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Langley’s new R.E. Mountain Secondary gets 200-student capacity bump

The school will have eight additional classrooms to take student numbers from 1,500 to 1,700.
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A new high school being built in Willoughby has space for 1,700 students. (Langley School District photo)

Langley’s school district has been lobbying for additional space at the new R.E. Mountain Secondary and now has received word of an extra eight classrooms added into the new facility.

The current REM is overcapacity and relies on 21 portables beside the main building.

In December 2017, the provincial government announced approval of a new high school in the overcrowded Willoughby area to accommodate 1,500 students and would have been double the current R.E. Mountain school.

That school will now have a capacity for 1,700 students.

“Early planning by the Board of Education and cooperation with the Ministry of Education in adding these student spaces will be helpful in addressing the rapid growth in the region,” said Langley School District board chair Rob McFarlane.

Even when the school was on the drawing board, it was clear that it would be overcapacity at 1,500. The district included a ‘shell space’ in the design to accommodate expansion at a later date. But the district decided it would have to be built out during initial construction and reached an agreement with the B.C. Ministry of Education. Both will add another $1.8 million to fit out the additional eight classes.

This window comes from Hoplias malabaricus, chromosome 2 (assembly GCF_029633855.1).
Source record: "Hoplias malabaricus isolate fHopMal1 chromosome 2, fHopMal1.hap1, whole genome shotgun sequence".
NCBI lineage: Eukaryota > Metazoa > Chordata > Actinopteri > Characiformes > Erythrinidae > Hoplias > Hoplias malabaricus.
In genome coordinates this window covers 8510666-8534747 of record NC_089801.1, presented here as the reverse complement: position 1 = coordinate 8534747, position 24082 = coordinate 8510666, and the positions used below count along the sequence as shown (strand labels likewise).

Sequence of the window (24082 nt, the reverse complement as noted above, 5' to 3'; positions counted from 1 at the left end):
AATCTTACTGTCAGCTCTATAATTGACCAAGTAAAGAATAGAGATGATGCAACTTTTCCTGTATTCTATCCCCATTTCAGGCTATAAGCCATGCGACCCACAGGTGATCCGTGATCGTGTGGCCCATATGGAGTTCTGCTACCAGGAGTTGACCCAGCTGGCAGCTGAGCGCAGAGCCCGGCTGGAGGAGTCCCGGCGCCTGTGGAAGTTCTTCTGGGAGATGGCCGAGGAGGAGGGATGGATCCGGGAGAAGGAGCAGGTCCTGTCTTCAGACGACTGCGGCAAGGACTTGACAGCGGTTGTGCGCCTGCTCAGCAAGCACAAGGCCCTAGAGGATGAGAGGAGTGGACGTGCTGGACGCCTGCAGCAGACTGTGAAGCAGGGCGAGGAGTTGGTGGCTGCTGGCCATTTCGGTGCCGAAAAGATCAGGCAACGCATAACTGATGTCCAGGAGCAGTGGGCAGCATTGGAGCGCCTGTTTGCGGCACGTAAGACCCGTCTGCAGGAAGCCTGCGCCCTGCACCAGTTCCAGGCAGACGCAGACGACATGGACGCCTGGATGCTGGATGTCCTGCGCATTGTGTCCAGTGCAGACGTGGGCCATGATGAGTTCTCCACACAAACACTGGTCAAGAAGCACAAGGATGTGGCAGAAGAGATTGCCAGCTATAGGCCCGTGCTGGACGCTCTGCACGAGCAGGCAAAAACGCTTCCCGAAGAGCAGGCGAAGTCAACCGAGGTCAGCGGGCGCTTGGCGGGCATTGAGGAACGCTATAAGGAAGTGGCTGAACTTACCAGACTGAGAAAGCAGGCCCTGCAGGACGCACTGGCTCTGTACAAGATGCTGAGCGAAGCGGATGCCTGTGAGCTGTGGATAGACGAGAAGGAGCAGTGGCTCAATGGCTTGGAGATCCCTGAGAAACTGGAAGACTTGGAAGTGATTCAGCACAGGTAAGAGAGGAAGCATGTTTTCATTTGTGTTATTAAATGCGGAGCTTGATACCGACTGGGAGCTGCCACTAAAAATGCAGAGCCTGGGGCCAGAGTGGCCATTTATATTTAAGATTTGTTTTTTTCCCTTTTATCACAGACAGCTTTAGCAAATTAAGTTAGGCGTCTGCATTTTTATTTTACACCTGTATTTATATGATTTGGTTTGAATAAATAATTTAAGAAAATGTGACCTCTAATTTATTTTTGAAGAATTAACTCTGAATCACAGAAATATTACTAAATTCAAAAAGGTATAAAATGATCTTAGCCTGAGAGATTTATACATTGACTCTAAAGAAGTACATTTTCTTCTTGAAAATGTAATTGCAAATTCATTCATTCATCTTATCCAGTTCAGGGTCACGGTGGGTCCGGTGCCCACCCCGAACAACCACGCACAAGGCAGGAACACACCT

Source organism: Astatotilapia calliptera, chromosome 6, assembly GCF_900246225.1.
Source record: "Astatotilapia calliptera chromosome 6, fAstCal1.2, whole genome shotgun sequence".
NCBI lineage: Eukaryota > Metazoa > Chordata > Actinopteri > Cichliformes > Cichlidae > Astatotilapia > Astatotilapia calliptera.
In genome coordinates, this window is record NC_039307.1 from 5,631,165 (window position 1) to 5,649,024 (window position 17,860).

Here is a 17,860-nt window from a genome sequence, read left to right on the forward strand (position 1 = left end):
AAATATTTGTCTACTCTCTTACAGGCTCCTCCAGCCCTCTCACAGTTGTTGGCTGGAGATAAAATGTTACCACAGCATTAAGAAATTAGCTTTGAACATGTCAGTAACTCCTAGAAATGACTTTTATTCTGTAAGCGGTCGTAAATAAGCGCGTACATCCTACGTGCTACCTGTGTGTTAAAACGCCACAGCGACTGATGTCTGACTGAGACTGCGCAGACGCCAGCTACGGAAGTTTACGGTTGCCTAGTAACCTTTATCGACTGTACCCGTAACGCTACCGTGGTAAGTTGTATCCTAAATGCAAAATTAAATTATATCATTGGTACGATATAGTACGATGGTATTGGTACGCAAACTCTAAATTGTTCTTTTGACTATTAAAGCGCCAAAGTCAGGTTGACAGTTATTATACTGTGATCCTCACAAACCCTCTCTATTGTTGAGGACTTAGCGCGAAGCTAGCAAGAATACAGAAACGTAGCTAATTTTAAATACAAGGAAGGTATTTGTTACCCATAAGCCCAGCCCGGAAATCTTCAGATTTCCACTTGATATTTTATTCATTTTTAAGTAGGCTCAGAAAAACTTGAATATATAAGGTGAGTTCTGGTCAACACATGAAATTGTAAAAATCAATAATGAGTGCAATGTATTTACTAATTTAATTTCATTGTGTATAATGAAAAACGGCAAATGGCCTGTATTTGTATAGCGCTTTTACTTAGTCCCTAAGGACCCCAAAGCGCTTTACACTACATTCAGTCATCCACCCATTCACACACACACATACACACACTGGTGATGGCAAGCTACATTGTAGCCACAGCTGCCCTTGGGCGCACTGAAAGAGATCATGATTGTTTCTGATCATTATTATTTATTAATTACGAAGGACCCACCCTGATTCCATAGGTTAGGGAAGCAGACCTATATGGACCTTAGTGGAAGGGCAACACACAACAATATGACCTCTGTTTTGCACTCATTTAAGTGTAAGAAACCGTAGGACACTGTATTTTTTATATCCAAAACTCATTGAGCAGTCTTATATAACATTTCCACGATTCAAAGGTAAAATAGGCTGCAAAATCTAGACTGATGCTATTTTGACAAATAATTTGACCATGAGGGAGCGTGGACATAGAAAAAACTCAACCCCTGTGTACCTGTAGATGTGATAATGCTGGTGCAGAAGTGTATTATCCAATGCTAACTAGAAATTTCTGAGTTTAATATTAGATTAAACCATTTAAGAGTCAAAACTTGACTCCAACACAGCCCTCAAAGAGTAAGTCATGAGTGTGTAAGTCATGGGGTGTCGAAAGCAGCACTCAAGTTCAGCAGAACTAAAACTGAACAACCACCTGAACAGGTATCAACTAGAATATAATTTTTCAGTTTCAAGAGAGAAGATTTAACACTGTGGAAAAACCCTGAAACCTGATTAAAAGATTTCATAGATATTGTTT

Construction of the new R.E. Mountain Secondary School began in August of 2018 and construction is on schedule for completion and opening in September 2019. The new R.E. Mountain Secondary is being constructed adjacent to the existing campus and keeps the REM name.

The existing building will be converted into a middle school.

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A new high school being built in Willoughby has space for 1,700 students. (Langley School District photo)


Heather Colpitts

About the Author: Heather Colpitts

Since starting in the news industry in 1992, my passion for sharing stories has taken me around Western Canada.
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